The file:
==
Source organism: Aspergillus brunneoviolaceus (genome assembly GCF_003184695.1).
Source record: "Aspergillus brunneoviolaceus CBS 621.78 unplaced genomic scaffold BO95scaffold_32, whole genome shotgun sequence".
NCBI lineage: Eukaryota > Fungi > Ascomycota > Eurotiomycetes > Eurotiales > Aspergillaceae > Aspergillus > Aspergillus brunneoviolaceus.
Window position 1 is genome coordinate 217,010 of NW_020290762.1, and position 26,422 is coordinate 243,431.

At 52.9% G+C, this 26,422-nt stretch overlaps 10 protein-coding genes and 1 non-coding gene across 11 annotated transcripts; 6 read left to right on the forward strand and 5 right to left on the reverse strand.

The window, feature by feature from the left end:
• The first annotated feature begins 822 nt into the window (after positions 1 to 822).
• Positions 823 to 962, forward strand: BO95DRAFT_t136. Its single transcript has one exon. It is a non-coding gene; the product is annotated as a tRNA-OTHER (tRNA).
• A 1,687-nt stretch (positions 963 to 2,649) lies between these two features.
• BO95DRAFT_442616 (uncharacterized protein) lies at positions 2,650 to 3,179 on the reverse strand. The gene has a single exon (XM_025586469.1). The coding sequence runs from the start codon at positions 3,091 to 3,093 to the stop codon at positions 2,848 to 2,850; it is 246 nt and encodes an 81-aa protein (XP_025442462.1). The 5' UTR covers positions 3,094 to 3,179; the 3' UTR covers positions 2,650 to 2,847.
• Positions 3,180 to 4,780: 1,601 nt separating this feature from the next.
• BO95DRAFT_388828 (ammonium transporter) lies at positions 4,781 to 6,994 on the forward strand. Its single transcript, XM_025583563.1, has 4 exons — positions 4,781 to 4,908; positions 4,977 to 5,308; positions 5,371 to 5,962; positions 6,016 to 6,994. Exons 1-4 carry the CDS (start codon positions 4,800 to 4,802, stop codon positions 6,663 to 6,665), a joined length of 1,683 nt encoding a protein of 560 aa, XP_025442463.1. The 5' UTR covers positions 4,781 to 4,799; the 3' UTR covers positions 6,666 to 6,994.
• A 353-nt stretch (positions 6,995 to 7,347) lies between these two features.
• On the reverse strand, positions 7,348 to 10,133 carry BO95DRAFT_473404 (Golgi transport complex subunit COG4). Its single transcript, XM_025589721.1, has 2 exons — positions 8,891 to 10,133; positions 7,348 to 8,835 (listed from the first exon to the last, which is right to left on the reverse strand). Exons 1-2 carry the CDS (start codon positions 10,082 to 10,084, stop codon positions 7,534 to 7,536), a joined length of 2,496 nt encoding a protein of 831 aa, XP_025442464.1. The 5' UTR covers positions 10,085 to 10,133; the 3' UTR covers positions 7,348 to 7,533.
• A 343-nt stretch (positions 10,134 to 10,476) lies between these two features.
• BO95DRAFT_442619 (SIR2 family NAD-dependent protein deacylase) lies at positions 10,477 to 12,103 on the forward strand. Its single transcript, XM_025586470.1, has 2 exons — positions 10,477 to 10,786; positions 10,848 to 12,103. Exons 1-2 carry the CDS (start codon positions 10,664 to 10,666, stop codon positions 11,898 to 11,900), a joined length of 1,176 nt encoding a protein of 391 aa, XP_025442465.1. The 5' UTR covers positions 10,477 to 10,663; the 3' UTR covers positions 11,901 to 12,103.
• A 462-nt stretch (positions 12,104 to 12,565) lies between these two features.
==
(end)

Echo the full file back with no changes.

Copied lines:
Source organism: Aspergillus brunneoviolaceus (genome assembly GCF_003184695.1).
Source record: "Aspergillus brunneoviolaceus CBS 621.78 unplaced genomic scaffold BO95scaffold_32, whole genome shotgun sequence".
NCBI lineage: Eukaryota > Fungi > Ascomycota > Eurotiomycetes > Eurotiales > Aspergillaceae > Aspergillus > Aspergillus brunneoviolaceus.
Window position 1 is genome coordinate 217,010 of NW_020290762.1, and position 26,422 is coordinate 243,431.

At 52.9% G+C, this 26,422-nt stretch overlaps 10 protein-coding genes and 1 non-coding gene across 11 annotated transcripts; 6 read left to right on the forward strand and 5 right to left on the reverse strand.

The window, feature by feature from the left end:
• The first annotated feature begins 822 nt into the window (after positions 1 to 822).
• Positions 823 to 962, forward strand: BO95DRAFT_t136. Its single transcript has one exon. It is a non-coding gene; the product is annotated as a tRNA-OTHER (tRNA).
• A 1,687-nt stretch (positions 963 to 2,649) lies between these two features.
• BO95DRAFT_442616 (uncharacterized protein) lies at positions 2,650 to 3,179 on the reverse strand. The gene has a single exon (XM_025586469.1). The coding sequence runs from the start codon at positions 3,091 to 3,093 to the stop codon at positions 2,848 to 2,850; it is 246 nt and encodes an 81-aa protein (XP_025442462.1). The 5' UTR covers positions 3,094 to 3,179; the 3' UTR covers positions 2,650 to 2,847.
• Positions 3,180 to 4,780: 1,601 nt separating this feature from the next.
• BO95DRAFT_388828 (ammonium transporter) lies at positions 4,781 to 6,994 on the forward strand. Its single transcript, XM_025583563.1, has 4 exons — positions 4,781 to 4,908; positions 4,977 to 5,308; positions 5,371 to 5,962; positions 6,016 to 6,994. Exons 1-4 carry the CDS (start codon positions 4,800 to 4,802, stop codon positions 6,663 to 6,665), a joined length of 1,683 nt encoding a protein of 560 aa, XP_025442463.1. The 5' UTR covers positions 4,781 to 4,799; the 3' UTR covers positions 6,666 to 6,994.
• A 353-nt stretch (positions 6,995 to 7,347) lies between these two features.
• On the reverse strand, positions 7,348 to 10,133 carry BO95DRAFT_473404 (Golgi transport complex subunit COG4). Its single transcript, XM_025589721.1, has 2 exons — positions 8,891 to 10,133; positions 7,348 to 8,835 (listed from the first exon to the last, which is right to left on the reverse strand). Exons 1-2 carry the CDS (start codon positions 10,082 to 10,084, stop codon positions 7,534 to 7,536), a joined length of 2,496 nt encoding a protein of 831 aa, XP_025442464.1. The 5' UTR covers positions 10,085 to 10,133; the 3' UTR covers positions 7,348 to 7,533.
• A 343-nt stretch (positions 10,134 to 10,476) lies between these two features.
• BO95DRAFT_442619 (SIR2 family NAD-dependent protein deacylase) lies at positions 10,477 to 12,103 on the forward strand. Its single transcript, XM_025586470.1, has 2 exons — positions 10,477 to 10,786; positions 10,848 to 12,103. Exons 1-2 carry the CDS (start codon positions 10,664 to 10,666, stop codon positions 11,898 to 11,900), a joined length of 1,176 nt encoding a protein of 391 aa, XP_025442465.1. The 5' UTR covers positions 10,477 to 10,663; the 3' UTR covers positions 11,901 to 12,103.
• A 462-nt stretch (positions 12,104 to 12,565) lies between these two features.